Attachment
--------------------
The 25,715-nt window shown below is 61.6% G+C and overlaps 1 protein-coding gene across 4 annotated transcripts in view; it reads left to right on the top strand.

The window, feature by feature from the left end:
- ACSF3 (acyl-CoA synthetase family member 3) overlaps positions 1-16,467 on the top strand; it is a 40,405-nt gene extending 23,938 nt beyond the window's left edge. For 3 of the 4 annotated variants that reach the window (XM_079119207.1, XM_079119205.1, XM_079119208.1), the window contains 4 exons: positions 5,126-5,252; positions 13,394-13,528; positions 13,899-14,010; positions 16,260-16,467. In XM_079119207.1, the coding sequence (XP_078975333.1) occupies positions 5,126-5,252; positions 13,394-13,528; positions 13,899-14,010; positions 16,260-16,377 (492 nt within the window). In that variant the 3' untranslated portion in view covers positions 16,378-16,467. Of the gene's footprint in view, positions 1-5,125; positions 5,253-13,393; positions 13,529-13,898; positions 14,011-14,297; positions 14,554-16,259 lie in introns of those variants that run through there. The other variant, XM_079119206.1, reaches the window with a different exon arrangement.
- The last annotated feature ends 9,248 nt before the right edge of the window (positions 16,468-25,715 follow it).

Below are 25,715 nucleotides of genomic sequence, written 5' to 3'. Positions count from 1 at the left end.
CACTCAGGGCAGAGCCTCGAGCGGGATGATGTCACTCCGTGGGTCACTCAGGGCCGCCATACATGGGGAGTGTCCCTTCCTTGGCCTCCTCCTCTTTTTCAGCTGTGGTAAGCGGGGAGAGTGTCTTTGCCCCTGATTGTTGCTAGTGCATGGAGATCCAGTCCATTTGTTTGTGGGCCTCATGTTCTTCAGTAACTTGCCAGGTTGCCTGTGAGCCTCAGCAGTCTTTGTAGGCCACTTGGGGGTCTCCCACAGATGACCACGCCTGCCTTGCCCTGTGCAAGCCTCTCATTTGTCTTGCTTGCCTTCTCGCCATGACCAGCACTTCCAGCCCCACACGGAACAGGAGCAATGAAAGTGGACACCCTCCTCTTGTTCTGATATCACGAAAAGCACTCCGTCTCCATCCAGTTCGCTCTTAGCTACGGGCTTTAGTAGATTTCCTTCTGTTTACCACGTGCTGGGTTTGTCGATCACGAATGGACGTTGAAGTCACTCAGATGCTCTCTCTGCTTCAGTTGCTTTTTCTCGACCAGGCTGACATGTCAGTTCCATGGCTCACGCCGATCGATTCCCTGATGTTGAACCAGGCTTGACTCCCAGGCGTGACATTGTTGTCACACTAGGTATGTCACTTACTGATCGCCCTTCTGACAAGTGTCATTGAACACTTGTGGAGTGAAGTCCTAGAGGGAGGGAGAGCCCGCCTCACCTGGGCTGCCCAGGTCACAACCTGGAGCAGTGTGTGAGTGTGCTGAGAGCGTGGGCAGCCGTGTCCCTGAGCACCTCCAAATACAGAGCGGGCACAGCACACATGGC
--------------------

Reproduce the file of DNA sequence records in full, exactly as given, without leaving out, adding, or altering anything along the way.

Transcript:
The 25,715-nt window shown below is 61.6% G+C and overlaps 1 protein-coding gene across 4 annotated transcripts in view; it reads left to right on the top strand.

The window, feature by feature from the left end:
- ACSF3 (acyl-CoA synthetase family member 3) overlaps positions 1-16,467 on the top strand; it is a 40,405-nt gene extending 23,938 nt beyond the window's left edge. For 3 of the 4 annotated variants that reach the window (XM_079119207.1, XM_079119205.1, XM_079119208.1), the window contains 4 exons: positions 5,126-5,252; positions 13,394-13,528; positions 13,899-14,010; positions 16,260-16,467. In XM_079119207.1, the coding sequence (XP_078975333.1) occupies positions 5,126-5,252; positions 13,394-13,528; positions 13,899-14,010; positions 16,260-16,377 (492 nt within the window). In that variant the 3' untranslated portion in view covers positions 16,378-16,467. Of the gene's footprint in view, positions 1-5,125; positions 5,253-13,393; positions 13,529-13,898; positions 14,011-14,297; positions 14,554-16,259 lie in introns of those variants that run through there. The other variant, XM_079119206.1, reaches the window with a different exon arrangement.
- The last annotated feature ends 9,248 nt before the right edge of the window (positions 16,468-25,715 follow it).

Below are 25,715 nucleotides of genomic sequence, written 5' to 3'. Positions count from 1 at the left end.
CACTCAGGGCAGAGCCTCGAGCGGGATGATGTCACTCCGTGGGTCACTCAGGGCCGCCATACATGGGGAGTGTCCCTTCCTTGGCCTCCTCCTCTTTTTCAGCTGTGGTAAGCGGGGAGAGTGTCTTTGCCCCTGATTGTTGCTAGTGCATGGAGATCCAGTCCATTTGTTTGTGGGCCTCATGTTCTTCAGTAACTTGCCAGGTTGCCTGTGAGCCTCAGCAGTCTTTGTAGGCCACTTGGGGGTCTCCCACAGATGACCACGCCTGCCTTGCCCTGTGCAAGCCTCTCATTTGTCTTGCTTGCCTTCTCGCCATGACCAGCACTTCCAGCCCCACACGGAACAGGAGCAATGAAAGTGGACACCCTCCTCTTGTTCTGATATCACGAAAAGCACTCCGTCTCCATCCAGTTCGCTCTTAGCTACGGGCTTTAGTAGATTTCCTTCTGTTTACCACGTGCTGGGTTTGTCGATCACGAATGGACGTTGAAGTCACTCAGATGCTCTCTCTGCTTCAGTTGCTTTTTCTCGACCAGGCTGACATGTCAGTTCCATGGCTCACGCCGATCGATTCCCTGATGTTGAACCAGGCTTGACTCCCAGGCGTGACATTGTTGTCACACTAGGTATGTCACTTACTGATCGCCCTTCTGACAAGTGTCATTGAACACTTGTGGAGTGAAGTCCTAGAGGGAGGGAGAGCCCGCCTCACCTGGGCTGCCCAGGTCACAACCTGGAGCAGTGTGTGAGTGTGCTGAGAGCGTGGGCAGCCGTGTCCCTGAGCACCTCCAAATACAGAGCGGGCACAGCACACATGGC